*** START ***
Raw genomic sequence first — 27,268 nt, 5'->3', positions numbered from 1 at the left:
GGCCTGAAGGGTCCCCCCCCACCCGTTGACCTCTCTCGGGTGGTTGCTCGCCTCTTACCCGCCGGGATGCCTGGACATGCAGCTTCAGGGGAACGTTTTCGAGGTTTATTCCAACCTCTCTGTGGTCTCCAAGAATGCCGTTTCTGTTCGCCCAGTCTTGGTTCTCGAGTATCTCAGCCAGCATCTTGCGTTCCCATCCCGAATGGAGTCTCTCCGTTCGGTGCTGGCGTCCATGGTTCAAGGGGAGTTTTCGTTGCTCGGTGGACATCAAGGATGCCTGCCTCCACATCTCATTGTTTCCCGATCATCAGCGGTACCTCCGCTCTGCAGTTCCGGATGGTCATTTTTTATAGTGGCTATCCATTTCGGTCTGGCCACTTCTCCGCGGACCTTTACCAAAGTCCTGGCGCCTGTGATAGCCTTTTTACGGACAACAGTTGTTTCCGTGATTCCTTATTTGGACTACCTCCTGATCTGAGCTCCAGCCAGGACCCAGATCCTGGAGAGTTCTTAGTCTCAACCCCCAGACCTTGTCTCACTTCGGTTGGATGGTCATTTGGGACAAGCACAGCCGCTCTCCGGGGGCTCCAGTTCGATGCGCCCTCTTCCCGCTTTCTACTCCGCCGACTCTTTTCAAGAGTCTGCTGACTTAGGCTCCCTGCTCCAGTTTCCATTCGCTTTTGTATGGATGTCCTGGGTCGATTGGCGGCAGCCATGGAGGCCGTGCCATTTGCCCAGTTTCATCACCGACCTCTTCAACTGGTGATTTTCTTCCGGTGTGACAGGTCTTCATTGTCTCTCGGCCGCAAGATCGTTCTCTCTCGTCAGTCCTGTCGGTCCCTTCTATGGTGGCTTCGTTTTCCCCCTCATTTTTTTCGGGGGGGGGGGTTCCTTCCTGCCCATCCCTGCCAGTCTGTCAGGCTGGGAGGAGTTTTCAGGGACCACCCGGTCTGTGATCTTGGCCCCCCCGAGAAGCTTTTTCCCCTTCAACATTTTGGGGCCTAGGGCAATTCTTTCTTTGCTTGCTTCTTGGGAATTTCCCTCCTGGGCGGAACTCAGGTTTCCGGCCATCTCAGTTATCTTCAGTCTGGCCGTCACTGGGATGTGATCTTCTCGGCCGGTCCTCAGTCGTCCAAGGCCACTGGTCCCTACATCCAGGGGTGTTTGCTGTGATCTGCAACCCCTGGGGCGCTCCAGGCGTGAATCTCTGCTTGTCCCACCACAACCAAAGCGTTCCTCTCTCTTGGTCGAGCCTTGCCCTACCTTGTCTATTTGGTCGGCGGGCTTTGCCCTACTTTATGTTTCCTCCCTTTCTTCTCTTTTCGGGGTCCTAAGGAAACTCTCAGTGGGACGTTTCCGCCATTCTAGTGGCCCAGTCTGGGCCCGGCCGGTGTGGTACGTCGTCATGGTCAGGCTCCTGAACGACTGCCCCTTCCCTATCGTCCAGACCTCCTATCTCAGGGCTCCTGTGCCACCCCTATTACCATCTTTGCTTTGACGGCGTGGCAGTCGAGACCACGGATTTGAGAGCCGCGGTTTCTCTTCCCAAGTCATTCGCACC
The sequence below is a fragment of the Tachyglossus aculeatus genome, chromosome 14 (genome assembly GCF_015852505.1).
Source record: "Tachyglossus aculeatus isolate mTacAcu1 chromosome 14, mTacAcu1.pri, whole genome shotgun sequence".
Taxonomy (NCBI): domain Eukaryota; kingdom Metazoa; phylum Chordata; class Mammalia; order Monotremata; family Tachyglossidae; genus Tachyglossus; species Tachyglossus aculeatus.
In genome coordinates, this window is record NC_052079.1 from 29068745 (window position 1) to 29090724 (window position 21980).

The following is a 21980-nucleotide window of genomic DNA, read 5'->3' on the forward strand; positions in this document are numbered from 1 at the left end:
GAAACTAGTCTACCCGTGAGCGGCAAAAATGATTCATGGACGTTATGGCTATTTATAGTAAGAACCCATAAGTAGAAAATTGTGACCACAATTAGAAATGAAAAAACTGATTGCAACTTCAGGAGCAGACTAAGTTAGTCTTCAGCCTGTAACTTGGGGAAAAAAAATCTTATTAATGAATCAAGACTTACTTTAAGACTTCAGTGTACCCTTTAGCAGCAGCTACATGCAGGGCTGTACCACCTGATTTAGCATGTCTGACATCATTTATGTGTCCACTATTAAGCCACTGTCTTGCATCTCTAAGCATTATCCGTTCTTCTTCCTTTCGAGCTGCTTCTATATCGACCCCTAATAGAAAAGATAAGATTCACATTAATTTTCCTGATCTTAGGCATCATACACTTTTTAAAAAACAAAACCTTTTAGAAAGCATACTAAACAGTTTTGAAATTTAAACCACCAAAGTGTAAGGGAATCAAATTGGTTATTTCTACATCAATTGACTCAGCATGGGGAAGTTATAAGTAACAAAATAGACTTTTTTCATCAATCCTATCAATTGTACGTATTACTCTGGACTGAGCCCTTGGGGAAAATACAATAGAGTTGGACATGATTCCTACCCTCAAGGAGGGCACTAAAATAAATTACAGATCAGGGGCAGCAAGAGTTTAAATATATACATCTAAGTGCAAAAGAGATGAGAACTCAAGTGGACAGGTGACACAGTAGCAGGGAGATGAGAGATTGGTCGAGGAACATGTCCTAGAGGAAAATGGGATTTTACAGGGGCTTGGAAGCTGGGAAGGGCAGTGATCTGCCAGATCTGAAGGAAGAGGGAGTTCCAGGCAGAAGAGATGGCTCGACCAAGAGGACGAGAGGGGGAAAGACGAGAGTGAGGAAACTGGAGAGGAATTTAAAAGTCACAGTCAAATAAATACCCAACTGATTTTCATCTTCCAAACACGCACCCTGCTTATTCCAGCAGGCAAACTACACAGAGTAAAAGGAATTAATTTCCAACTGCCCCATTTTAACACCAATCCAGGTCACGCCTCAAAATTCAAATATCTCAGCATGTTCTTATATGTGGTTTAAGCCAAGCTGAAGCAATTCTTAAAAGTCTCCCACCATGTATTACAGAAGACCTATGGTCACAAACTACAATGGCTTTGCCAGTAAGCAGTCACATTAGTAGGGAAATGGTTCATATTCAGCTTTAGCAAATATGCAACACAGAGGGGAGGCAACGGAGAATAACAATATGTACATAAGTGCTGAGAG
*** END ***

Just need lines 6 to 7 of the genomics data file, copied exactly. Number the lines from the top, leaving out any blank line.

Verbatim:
In genome coordinates, this window is record NC_052079.1 from 29068745 (window position 1) to 29090724 (window position 21980).

The following is a 21980-nucleotide window of genomic DNA, read 5'->3' on the forward strand; positions in this document are numbered from 1 at the left end: